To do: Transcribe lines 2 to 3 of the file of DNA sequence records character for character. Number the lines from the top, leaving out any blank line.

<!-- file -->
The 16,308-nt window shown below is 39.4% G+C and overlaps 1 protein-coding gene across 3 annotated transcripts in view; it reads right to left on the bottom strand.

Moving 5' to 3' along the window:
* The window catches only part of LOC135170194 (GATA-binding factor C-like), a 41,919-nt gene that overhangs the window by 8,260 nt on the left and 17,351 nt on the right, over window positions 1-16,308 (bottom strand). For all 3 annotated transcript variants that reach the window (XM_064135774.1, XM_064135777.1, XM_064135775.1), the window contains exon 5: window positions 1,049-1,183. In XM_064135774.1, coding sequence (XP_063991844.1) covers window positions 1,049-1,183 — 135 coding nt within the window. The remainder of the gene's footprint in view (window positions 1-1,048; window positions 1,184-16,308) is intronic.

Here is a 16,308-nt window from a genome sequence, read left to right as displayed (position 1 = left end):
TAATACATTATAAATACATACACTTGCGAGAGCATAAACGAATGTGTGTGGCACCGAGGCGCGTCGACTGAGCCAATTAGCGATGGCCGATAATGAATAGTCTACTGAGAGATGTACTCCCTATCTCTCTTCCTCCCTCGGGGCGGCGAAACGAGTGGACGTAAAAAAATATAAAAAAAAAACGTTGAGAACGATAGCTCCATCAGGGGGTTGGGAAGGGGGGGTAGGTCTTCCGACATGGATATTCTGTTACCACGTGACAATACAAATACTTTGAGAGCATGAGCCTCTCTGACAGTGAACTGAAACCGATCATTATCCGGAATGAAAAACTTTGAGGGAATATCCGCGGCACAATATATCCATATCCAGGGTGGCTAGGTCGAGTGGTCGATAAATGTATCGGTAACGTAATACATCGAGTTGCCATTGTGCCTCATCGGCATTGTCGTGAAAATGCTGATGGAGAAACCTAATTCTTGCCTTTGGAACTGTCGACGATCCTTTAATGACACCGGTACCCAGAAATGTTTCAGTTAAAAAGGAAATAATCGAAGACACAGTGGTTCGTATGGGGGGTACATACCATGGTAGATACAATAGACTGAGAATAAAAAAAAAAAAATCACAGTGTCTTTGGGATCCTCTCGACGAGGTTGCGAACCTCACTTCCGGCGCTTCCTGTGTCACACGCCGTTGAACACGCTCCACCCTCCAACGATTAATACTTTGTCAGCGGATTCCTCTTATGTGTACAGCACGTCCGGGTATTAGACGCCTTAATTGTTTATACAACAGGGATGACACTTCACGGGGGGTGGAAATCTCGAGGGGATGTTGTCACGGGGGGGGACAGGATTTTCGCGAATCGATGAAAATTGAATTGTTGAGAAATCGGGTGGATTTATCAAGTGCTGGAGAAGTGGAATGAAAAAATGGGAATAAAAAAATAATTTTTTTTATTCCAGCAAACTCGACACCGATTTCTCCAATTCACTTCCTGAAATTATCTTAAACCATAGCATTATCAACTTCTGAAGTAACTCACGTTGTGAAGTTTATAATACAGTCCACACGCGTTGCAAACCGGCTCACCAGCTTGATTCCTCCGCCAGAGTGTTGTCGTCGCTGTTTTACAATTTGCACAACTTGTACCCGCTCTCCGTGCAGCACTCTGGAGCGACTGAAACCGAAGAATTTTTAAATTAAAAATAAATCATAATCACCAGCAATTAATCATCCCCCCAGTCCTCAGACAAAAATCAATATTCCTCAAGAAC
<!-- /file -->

Moving 5' to 3' along the window:
* The window catches only part of LOC135170194 (GATA-binding factor C-like), a 41,919-nt gene that overhangs the window by 8,260 nt on the left and 17,351 nt on the right, over window positions 1-16,308 (bottom strand). For all 3 annotated transcript variants that reach the window (XM_064135774.1, XM_064135777.1, XM_064135775.1), the window contains exon 5: window positions 1,049-1,183. In XM_064135774.1, coding sequence (XP_063991844.1) covers window positions 1,049-1,183 — 135 coding nt within the window. The remainder of the gene's footprint in view (window positions 1-1,048; window positions 1,184-16,308) is intronic.